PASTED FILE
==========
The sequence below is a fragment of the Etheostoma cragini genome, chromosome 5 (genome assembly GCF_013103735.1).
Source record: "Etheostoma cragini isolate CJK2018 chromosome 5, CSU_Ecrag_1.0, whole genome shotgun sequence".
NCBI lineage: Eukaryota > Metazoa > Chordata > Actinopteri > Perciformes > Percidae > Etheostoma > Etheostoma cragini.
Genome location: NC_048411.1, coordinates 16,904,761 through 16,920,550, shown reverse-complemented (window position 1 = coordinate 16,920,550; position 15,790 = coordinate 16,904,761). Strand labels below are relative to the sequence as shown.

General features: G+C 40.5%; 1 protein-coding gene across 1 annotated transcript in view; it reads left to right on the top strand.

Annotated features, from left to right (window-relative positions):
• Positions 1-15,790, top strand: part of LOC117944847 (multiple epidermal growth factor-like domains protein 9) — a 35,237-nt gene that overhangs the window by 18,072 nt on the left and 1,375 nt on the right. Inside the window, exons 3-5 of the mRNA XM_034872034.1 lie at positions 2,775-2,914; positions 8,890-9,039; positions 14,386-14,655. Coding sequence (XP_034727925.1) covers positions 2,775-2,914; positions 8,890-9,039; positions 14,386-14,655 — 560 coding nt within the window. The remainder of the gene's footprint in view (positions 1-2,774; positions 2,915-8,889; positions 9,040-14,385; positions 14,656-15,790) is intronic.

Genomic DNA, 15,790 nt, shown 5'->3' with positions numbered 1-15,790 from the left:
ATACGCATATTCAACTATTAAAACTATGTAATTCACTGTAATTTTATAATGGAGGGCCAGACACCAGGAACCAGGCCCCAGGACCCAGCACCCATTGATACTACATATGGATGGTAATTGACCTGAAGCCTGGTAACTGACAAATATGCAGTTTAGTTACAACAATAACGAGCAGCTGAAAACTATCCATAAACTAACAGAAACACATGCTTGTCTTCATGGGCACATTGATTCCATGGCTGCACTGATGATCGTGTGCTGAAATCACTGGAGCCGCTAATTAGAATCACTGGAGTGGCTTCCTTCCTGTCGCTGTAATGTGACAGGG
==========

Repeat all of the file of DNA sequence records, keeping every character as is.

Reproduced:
The sequence below is a fragment of the Etheostoma cragini genome, chromosome 5 (genome assembly GCF_013103735.1).
Source record: "Etheostoma cragini isolate CJK2018 chromosome 5, CSU_Ecrag_1.0, whole genome shotgun sequence".
NCBI lineage: Eukaryota > Metazoa > Chordata > Actinopteri > Perciformes > Percidae > Etheostoma > Etheostoma cragini.
Genome location: NC_048411.1, coordinates 16,904,761 through 16,920,550, shown reverse-complemented (window position 1 = coordinate 16,920,550; position 15,790 = coordinate 16,904,761). Strand labels below are relative to the sequence as shown.

General features: G+C 40.5%; 1 protein-coding gene across 1 annotated transcript in view; it reads left to right on the top strand.

Annotated features, from left to right (window-relative positions):
• Positions 1-15,790, top strand: part of LOC117944847 (multiple epidermal growth factor-like domains protein 9) — a 35,237-nt gene that overhangs the window by 18,072 nt on the left and 1,375 nt on the right. Inside the window, exons 3-5 of the mRNA XM_034872034.1 lie at positions 2,775-2,914; positions 8,890-9,039; positions 14,386-14,655. Coding sequence (XP_034727925.1) covers positions 2,775-2,914; positions 8,890-9,039; positions 14,386-14,655 — 560 coding nt within the window. The remainder of the gene's footprint in view (positions 1-2,774; positions 2,915-8,889; positions 9,040-14,385; positions 14,656-15,790) is intronic.

Genomic DNA, 15,790 nt, shown 5'->3' with positions numbered 1-15,790 from the left:
ATACGCATATTCAACTATTAAAACTATGTAATTCACTGTAATTTTATAATGGAGGGCCAGACACCAGGAACCAGGCCCCAGGACCCAGCACCCATTGATACTACATATGGATGGTAATTGACCTGAAGCCTGGTAACTGACAAATATGCAGTTTAGTTACAACAATAACGAGCAGCTGAAAACTATCCATAAACTAACAGAAACACATGCTTGTCTTCATGGGCACATTGATTCCATGGCTGCACTGATGATCGTGTGCTGAAATCACTGGAGCCGCTAATTAGAATCACTGGAGTGGCTTCCTTCCTGTCGCTGTAATGTGACAGGG